I just went through my backlog of blog posts (incredible how fast they pile up) and stubled upon a post by Jason Zander from the Visual Stduio 2010 team about the new look and feel of the IDE. As indicated by the CTP bits from PDC08 and the new .NET 4.0 designers we could expect more changes in the good old Visual Studio IDE. It looks very slick as you can see in the screenshoot in Jasons post A New Look for Visual Studio 2010.
Wednesday, February 25, 2009
Saturday, February 14, 2009
I guess many people have hade similar experiences as us since upgrading to TFS 2008 with build logs being way to verbose. Fourtunately SP1 fixed this problem for us like Aaron Hallberg describes in his post "Orcas SP1 TFS Build Changes".
Unfourtunately there was a misstake in this patch which lead to only the first project reference got eliminated (also described by Aaron in this post "TargetsNotLogged Hotfix Available"). But the good news is we have a hotfix (kinda obvious by the title in the above mentioned post).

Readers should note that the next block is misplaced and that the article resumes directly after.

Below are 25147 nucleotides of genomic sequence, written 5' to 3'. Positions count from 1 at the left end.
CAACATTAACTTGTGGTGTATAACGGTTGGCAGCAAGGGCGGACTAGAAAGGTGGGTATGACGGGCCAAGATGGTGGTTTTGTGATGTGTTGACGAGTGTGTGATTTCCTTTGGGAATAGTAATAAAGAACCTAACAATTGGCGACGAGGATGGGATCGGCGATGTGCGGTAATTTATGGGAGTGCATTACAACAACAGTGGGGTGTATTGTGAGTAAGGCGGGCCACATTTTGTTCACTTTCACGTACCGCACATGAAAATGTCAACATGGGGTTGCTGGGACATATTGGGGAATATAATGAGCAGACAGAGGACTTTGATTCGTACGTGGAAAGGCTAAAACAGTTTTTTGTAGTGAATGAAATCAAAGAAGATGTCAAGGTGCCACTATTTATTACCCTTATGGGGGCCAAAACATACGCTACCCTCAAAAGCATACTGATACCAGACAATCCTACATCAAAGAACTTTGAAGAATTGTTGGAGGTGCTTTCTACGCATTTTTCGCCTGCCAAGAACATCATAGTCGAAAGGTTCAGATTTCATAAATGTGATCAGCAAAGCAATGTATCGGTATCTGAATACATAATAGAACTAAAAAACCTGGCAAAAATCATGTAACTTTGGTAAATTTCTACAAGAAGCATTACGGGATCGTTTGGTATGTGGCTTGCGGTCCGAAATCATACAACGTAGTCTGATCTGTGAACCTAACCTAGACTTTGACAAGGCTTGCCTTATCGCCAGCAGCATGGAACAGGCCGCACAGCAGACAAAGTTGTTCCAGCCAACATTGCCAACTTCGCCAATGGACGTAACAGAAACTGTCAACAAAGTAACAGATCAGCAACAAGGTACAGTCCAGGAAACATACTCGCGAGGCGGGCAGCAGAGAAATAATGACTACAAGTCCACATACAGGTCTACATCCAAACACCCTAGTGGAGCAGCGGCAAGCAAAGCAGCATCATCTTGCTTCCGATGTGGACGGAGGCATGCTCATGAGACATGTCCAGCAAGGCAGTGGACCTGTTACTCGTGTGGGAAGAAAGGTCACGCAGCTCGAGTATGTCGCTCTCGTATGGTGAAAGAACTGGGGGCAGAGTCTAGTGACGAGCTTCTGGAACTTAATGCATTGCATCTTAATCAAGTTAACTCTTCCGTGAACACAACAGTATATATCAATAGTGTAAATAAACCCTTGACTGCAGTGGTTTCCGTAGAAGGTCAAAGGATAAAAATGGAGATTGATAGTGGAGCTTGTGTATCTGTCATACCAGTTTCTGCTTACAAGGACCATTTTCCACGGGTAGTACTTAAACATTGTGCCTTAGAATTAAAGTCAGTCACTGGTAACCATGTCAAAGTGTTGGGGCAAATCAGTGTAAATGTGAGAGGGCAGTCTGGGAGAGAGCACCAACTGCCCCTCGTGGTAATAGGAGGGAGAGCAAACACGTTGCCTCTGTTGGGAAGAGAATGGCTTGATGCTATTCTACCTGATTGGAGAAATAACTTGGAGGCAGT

So why the heck am I writing this post? Well as it turns out there seems to be a glitch in the installer when installing SP1 on a build server, the problem is that the new version of the file "Microsoft.TeamFoundation.Build.targets" is not installed. So what you need to do is to copy it from a development machine running any team edition and replace the one on your build servers, you can find the file under the following path: C:\Program Files\MSBuild\Microsoft\VisualStudio\TeamBuild.
Don't forget to make sure that you are copying the file from a machine that has SP1 installed.